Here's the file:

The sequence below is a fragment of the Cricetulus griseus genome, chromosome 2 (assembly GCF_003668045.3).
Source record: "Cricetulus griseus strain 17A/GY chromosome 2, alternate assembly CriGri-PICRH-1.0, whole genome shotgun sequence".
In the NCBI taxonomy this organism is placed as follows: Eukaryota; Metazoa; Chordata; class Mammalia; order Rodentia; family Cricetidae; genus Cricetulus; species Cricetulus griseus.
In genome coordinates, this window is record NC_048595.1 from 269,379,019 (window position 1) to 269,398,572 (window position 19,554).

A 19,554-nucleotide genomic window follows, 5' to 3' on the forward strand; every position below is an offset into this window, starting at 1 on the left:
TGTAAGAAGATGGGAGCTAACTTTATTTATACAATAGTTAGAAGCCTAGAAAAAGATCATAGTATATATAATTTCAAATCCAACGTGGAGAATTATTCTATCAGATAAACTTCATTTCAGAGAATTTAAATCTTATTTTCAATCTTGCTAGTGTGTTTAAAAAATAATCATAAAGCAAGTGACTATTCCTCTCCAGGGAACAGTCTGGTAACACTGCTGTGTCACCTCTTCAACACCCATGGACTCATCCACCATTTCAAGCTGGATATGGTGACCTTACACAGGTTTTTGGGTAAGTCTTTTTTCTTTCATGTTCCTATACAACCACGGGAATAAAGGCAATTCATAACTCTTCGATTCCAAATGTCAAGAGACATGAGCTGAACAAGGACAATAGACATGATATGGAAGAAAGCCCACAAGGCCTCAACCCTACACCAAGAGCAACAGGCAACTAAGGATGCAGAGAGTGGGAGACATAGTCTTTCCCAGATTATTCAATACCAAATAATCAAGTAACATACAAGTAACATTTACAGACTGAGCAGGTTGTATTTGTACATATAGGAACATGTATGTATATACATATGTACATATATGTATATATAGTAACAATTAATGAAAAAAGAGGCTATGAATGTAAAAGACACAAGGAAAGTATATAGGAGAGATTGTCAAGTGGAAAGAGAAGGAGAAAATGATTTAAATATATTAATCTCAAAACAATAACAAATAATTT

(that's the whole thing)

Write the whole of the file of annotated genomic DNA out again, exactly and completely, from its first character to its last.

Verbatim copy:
The sequence below is a fragment of the Cricetulus griseus genome, chromosome 2 (assembly GCF_003668045.3).
Source record: "Cricetulus griseus strain 17A/GY chromosome 2, alternate assembly CriGri-PICRH-1.0, whole genome shotgun sequence".
In the NCBI taxonomy this organism is placed as follows: Eukaryota; Metazoa; Chordata; class Mammalia; order Rodentia; family Cricetidae; genus Cricetulus; species Cricetulus griseus.
In genome coordinates, this window is record NC_048595.1 from 269,379,019 (window position 1) to 269,398,572 (window position 19,554).

A 19,554-nucleotide genomic window follows, 5' to 3' on the forward strand; every position below is an offset into this window, starting at 1 on the left:
TGTAAGAAGATGGGAGCTAACTTTATTTATACAATAGTTAGAAGCCTAGAAAAAGATCATAGTATATATAATTTCAAATCCAACGTGGAGAATTATTCTATCAGATAAACTTCATTTCAGAGAATTTAAATCTTATTTTCAATCTTGCTAGTGTGTTTAAAAAATAATCATAAAGCAAGTGACTATTCCTCTCCAGGGAACAGTCTGGTAACACTGCTGTGTCACCTCTTCAACACCCATGGACTCATCCACCATTTCAAGCTGGATATGGTGACCTTACACAGGTTTTTGGGTAAGTCTTTTTTCTTTCATGTTCCTATACAACCACGGGAATAAAGGCAATTCATAACTCTTCGATTCCAAATGTCAAGAGACATGAGCTGAACAAGGACAATAGACATGATATGGAAGAAAGCCCACAAGGCCTCAACCCTACACCAAGAGCAACAGGCAACTAAGGATGCAGAGAGTGGGAGACATAGTCTTTCCCAGATTATTCAATACCAAATAATCAAGTAACATACAAGTAACATTTACAGACTGAGCAGGTTGTATTTGTACATATAGGAACATGTATGTATATACATATGTACATATATGTATATATAGTAACAATTAATGAAAAAAGAGGCTATGAATGTAAAAGACACAAGGAAAGTATATAGGAGAGATTGTCAAGTGGAAAGAGAAGGAGAAAATGATTTAAATATATTAATCTCAAAACAATAACAAATAATTT